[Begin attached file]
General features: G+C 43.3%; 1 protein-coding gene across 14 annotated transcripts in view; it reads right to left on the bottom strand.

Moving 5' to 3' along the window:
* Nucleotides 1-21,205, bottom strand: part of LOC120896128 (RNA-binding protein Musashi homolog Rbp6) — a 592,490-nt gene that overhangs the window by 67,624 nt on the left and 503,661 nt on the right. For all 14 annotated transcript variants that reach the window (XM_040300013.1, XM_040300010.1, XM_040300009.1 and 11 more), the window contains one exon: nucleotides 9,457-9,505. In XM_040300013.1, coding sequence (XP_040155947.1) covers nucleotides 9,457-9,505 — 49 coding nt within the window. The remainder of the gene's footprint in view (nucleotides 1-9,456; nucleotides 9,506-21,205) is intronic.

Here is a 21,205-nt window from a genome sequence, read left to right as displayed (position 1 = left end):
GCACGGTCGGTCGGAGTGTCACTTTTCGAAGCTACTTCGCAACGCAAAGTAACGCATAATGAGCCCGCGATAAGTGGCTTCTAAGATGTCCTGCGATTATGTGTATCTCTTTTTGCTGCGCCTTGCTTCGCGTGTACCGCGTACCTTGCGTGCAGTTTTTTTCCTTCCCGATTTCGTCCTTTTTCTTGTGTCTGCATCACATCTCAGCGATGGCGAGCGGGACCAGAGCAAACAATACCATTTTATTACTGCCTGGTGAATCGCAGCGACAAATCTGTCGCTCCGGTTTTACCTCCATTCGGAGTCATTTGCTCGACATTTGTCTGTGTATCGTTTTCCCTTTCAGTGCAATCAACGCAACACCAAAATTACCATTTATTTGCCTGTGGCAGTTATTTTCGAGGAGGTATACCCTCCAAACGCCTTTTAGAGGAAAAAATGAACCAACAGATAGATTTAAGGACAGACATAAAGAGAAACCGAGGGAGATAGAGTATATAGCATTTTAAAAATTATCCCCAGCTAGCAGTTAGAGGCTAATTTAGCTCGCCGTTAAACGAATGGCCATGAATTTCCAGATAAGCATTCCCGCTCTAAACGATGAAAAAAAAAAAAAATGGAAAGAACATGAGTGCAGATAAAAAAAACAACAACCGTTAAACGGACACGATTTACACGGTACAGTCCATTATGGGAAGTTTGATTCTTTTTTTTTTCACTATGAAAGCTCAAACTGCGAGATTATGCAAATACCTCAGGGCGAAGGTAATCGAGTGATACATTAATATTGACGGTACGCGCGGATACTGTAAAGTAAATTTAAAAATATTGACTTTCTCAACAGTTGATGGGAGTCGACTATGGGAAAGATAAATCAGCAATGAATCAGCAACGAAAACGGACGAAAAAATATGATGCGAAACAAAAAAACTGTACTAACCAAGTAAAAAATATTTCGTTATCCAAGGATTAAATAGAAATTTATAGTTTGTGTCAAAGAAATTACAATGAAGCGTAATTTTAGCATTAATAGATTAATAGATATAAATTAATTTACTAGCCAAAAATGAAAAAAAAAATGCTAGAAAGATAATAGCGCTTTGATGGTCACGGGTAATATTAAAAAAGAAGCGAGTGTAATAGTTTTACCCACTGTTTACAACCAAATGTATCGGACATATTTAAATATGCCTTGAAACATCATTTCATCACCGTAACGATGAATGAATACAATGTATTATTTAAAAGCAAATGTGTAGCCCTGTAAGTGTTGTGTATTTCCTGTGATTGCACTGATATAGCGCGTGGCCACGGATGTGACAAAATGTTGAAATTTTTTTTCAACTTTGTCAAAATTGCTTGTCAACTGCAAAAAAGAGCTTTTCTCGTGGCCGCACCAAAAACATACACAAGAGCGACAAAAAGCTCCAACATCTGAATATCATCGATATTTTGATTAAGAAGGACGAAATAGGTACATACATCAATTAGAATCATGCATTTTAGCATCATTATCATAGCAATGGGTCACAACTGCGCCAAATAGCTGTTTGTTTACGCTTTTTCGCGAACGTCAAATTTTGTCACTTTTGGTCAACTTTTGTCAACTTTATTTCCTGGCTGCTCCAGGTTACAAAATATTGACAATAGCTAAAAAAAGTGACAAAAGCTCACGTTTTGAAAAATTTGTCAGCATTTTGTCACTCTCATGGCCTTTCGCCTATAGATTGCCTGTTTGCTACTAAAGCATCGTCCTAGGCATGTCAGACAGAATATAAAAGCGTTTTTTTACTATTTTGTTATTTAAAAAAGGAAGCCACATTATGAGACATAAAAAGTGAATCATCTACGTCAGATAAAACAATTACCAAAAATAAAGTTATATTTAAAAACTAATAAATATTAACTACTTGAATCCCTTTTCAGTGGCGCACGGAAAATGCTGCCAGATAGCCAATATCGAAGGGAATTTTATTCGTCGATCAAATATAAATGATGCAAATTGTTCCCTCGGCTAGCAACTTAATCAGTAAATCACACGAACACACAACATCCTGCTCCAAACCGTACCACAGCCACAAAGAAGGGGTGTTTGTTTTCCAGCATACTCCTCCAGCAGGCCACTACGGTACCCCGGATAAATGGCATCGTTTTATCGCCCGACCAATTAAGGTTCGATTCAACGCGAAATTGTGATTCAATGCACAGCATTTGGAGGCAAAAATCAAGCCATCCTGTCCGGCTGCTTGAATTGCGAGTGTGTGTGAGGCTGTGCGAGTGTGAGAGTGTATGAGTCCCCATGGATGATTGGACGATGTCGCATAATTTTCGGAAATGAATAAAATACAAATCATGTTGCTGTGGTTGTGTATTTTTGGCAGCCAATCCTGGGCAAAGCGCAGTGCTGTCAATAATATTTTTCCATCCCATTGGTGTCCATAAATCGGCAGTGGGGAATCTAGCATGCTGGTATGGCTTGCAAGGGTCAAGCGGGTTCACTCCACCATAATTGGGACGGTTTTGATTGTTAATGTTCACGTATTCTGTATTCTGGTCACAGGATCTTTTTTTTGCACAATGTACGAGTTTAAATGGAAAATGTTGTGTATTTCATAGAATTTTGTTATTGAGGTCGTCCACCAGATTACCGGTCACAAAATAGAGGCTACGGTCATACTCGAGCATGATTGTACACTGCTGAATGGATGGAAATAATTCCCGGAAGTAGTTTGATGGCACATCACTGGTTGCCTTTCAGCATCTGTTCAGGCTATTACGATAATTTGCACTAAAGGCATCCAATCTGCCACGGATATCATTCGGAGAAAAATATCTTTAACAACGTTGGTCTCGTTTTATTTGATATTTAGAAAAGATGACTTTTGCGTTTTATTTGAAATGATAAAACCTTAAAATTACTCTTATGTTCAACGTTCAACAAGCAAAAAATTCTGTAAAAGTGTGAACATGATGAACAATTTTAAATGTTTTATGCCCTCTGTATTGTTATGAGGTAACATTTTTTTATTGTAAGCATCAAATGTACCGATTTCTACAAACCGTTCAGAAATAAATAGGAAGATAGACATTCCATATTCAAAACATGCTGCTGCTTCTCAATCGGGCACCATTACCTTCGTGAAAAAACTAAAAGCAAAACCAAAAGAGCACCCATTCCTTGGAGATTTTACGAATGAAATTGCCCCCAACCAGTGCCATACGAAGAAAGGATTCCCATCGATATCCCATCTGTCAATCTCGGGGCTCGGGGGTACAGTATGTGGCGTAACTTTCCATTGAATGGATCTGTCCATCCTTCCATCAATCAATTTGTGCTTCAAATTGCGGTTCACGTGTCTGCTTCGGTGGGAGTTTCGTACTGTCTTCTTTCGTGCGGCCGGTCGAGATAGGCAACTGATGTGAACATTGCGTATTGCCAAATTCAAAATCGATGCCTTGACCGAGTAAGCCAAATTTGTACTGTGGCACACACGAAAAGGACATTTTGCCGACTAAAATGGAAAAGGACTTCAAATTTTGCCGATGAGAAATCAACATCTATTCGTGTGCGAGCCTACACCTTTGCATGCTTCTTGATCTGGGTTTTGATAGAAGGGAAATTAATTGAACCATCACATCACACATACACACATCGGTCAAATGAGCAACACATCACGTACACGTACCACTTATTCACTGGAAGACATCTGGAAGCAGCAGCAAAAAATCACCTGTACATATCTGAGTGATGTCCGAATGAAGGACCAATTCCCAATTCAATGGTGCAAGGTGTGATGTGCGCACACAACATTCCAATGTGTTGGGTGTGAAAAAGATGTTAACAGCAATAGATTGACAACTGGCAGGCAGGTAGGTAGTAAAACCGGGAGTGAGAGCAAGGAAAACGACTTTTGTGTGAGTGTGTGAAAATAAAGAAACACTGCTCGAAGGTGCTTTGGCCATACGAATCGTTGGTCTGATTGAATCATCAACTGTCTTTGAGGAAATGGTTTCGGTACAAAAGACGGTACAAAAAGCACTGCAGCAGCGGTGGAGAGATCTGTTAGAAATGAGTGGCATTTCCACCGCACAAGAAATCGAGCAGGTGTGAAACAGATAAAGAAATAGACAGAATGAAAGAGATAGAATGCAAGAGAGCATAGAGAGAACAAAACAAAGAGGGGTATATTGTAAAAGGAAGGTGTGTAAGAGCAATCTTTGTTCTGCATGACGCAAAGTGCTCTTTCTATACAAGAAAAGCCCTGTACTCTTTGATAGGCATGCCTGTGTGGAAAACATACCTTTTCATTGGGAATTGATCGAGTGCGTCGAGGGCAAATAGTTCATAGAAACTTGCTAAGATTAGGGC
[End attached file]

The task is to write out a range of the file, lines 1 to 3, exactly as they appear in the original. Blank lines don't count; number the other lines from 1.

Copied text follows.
General features: G+C 43.3%; 1 protein-coding gene across 14 annotated transcripts in view; it reads right to left on the bottom strand.

Moving 5' to 3' along the window:
* Nucleotides 1-21,205, bottom strand: part of LOC120896128 (RNA-binding protein Musashi homolog Rbp6) — a 592,490-nt gene that overhangs the window by 67,624 nt on the left and 503,661 nt on the right. For all 14 annotated transcript variants that reach the window (XM_040300013.1, XM_040300010.1, XM_040300009.1 and 11 more), the window contains one exon: nucleotides 9,457-9,505. In XM_040300013.1, coding sequence (XP_040155947.1) covers nucleotides 9,457-9,505 — 49 coding nt within the window. The remainder of the gene's footprint in view (nucleotides 1-9,456; nucleotides 9,506-21,205) is intronic.